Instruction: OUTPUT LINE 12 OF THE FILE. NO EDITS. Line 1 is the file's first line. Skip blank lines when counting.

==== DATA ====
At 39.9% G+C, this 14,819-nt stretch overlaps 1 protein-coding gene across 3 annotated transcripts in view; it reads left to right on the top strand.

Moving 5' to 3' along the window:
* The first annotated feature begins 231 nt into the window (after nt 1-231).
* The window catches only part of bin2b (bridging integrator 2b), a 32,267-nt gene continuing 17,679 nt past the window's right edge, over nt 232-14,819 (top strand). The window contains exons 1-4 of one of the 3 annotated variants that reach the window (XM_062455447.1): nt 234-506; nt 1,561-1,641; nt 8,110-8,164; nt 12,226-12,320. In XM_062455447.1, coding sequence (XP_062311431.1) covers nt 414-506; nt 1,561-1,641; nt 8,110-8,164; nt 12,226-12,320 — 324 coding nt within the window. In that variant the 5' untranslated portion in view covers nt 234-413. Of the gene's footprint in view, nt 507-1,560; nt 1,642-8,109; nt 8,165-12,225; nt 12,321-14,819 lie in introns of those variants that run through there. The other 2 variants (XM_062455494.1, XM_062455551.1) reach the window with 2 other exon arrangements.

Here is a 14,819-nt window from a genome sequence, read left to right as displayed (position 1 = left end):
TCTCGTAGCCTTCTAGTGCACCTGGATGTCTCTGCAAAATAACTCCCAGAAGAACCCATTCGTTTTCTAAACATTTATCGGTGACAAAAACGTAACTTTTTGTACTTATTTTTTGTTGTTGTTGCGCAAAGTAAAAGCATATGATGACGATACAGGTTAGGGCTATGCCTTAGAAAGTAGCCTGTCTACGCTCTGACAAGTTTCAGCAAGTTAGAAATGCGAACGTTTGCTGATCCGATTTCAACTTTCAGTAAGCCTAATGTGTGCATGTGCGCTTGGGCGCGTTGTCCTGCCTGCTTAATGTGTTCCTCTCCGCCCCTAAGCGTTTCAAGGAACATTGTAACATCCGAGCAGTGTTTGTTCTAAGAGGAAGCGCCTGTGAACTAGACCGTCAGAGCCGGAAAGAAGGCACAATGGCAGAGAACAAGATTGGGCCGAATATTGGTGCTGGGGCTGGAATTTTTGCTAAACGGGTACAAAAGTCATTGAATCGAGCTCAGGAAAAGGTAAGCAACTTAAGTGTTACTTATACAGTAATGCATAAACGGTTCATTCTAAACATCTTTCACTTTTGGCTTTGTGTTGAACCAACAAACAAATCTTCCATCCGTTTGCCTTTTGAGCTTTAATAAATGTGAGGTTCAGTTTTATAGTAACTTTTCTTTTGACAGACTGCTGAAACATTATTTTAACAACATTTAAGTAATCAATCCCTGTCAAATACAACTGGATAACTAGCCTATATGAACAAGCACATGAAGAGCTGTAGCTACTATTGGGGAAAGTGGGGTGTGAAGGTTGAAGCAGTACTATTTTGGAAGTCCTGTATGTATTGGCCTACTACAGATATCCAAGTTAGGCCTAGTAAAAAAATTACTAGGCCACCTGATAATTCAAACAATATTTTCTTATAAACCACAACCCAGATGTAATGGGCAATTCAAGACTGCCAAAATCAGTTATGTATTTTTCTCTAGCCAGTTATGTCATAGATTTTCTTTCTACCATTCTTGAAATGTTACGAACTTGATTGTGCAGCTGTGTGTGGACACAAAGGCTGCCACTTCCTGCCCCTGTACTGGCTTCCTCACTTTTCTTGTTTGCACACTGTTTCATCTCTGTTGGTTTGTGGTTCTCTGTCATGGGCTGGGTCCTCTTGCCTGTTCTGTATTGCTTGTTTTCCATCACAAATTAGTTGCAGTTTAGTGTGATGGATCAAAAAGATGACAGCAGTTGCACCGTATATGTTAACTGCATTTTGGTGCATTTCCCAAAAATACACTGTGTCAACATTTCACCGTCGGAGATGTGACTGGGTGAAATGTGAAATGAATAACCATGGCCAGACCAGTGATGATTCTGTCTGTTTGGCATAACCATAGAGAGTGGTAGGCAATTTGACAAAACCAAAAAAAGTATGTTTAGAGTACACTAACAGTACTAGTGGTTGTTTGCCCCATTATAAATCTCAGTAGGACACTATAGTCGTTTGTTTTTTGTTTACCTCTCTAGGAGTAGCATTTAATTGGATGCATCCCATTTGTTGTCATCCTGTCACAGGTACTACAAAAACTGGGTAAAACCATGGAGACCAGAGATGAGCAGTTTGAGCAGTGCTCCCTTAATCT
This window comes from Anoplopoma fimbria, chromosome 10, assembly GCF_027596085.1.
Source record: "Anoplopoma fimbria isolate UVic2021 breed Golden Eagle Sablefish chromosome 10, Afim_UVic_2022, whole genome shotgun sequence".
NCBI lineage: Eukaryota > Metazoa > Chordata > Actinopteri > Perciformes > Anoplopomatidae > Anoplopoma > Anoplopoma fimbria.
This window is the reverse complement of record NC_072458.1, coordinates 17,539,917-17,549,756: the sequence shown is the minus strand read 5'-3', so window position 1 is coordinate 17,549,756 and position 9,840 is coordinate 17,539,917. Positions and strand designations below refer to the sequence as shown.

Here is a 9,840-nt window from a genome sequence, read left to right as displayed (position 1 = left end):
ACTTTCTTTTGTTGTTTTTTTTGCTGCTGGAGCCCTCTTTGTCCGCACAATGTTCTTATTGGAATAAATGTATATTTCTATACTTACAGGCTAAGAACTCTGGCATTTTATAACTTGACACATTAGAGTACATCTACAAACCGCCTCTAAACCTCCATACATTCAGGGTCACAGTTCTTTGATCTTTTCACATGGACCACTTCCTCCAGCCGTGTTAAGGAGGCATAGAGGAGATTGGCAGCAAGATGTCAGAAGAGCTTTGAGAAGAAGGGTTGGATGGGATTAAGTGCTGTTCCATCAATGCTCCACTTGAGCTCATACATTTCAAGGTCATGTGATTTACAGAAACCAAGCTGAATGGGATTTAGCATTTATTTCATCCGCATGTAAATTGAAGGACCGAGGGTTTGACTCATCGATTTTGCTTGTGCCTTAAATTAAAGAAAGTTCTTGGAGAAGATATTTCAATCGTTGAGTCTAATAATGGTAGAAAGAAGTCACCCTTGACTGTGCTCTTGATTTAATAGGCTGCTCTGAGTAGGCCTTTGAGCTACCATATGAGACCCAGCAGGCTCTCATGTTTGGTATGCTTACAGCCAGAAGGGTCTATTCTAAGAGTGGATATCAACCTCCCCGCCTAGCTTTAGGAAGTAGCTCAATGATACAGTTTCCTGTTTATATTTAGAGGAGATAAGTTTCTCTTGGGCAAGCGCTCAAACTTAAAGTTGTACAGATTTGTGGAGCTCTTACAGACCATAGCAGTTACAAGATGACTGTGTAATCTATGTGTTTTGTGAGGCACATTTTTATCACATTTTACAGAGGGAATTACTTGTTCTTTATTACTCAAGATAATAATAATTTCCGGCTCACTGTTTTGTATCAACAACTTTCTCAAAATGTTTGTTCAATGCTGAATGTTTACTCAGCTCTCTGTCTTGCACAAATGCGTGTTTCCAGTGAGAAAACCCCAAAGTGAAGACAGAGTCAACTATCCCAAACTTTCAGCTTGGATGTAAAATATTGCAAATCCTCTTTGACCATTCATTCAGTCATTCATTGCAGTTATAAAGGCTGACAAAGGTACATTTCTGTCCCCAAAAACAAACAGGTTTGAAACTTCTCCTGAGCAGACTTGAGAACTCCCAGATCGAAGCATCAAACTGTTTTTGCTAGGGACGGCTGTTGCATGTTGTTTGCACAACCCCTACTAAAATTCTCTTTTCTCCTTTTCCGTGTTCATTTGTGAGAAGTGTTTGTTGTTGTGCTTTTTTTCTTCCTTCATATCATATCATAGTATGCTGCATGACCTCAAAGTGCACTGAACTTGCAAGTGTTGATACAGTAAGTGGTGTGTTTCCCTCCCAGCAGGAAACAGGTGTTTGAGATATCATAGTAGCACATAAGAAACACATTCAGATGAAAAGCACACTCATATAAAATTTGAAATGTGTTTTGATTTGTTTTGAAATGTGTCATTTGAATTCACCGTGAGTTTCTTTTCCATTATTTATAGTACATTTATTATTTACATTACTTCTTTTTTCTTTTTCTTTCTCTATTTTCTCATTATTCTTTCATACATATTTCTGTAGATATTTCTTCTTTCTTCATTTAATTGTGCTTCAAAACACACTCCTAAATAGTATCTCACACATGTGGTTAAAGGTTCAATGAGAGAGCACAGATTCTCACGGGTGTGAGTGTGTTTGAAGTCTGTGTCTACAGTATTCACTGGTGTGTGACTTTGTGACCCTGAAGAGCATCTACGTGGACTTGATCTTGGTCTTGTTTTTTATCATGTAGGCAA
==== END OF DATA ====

ACTTTCTTTTGTTGTTTTTTTTGCTGCTGGAGCCCTCTTTGTCCGCACAATGTTCTTATTGGAATAAATGTATATTTCTATACTTACAGGCTAAGAACTCTGGCATTTTATAACTTGACACATTAGAGTACATCTACAAACCGCCTCTAAACCTCCATACATTCAGGGTCACAGTTCTTTGATCTTTTCACATGGACCACTTCCTCCAGCCGTGTTAAGGAGGCATAGAGGAGATTGGCAGCAAGATGTCAGAAGAGCTTTGAGAAGAAGGGTTGGATGGGATTAAGTGCTGTTCCATCAATGCTCCACTTGAGCTCATACATTTCAAGGTCATGTGATTTACAGAAACCAAGCTGAATGGGATTTAGCATTTATTTCATCCGCATGTAAATTGAAGGACCGAGGGTTTGACTCATCGATTTTGCTTGTGCCTTAAATTAAAGAAAGTTCTTGGAGAAGATATTTCAATCGTTGAGTCTAATAATGGTAGAAAGAAGTCACCCTTGACTGTGCTCTTGATTTAATAGGCTGCTCTGAGTAGGCCTTTGAGCTACCATATGAGACCCAGCAGGCTCTCATGTTTGGTATGCTTACAGCCAGAAGGGTCTATTCTAAGAGTGGATATCAACCTCCCCGCCTAGCTTTAGGAAGTAGCTCAATGATACAGTTTCCTGTTTATATTTAGAGGAGATAAGTTTCTCTTGGGCAAGCGCTCAAACTTAAAGTTGTACAGATTTGTGGAGCTCTTACAGACCATAGCAGTTACAAGATGACTGTGTAATCTATGTGTTTTGTGAGGCACATTTTTATCACATTTTACAGAGGGAATTACTTGTTCTTTATTACTCAAGATAATAATAATTTCCGGCTCACTGTTTTGTATCAACAACTTTCTCAAAATGTTTGTTCAATGCTGAATGTTTACTCAGCTCTCTGTCTTGCACAAATGCGTGTTTCCAGTGAGAAAACCCCAAAGTGAAGACAGAGTCAACTATCCCAAACTTTCAGCTTGGATGTAAAATATTGCAAATCCTCTTTGACCATTCATTCAGTCATTCATTGCAGTTATAAAGGCTGACAAAGGTACATTTCTGTCCCCAAAAACAAACAGGTTTGAAACTTCTCCTGAGCAGACTTGAGAACTCCCAGATCGAAGCATCAAACTGTTTTTGCTAGGGACGGCTGTTGCATGTTGTTTGCACAACCCCTACTAAAATTCTCTTTTCTCCTTTTCCGTGTTCATTTGTGAGAAGTGTTTGTTGTTGTGCTTTTTTTCTTCCTTCATATCATATCATAGTATGCTGCATGACCTCAAAGTGCACTGAACTTGCAAGTGTTGATACAGTAAGTGGTGTGTTTCCCTCCCAGCAGGAAACAGGTGTTTGAGATATCATAGTAGCACATAAGAAACACATTCAGATGAAAAGCACACTCATATAAAATTTGAAATGTGTTTTGATTTGTTTTGAAATGTGTCATTTGAATTCACCGTGAGTTTCTTTTCCATTATTTATAGTACATTTATTATTTACATTACTTCTTTTTTCTTTTTCTTTCTCTATTTTCTCATTATTCTTTCATACATATTTCTGTAGATATTTCTTCTTTCTTCATTTAATTGTGCTTCAAAACACACTCCTAAATAGTATCTCACACATGTGGTTAAAGGTTCAATGAGAGAGCACAGATTCTCACGGGTGTGAGTGTGTTTGAAGTCTGTGTCTACAGTATTCACTGGTGTGTGACTTTGTGACCCTGAAGAGCATCTACGTGGACTTGATCTTGGTCTTGTTTTTTATCATGTAGGCAA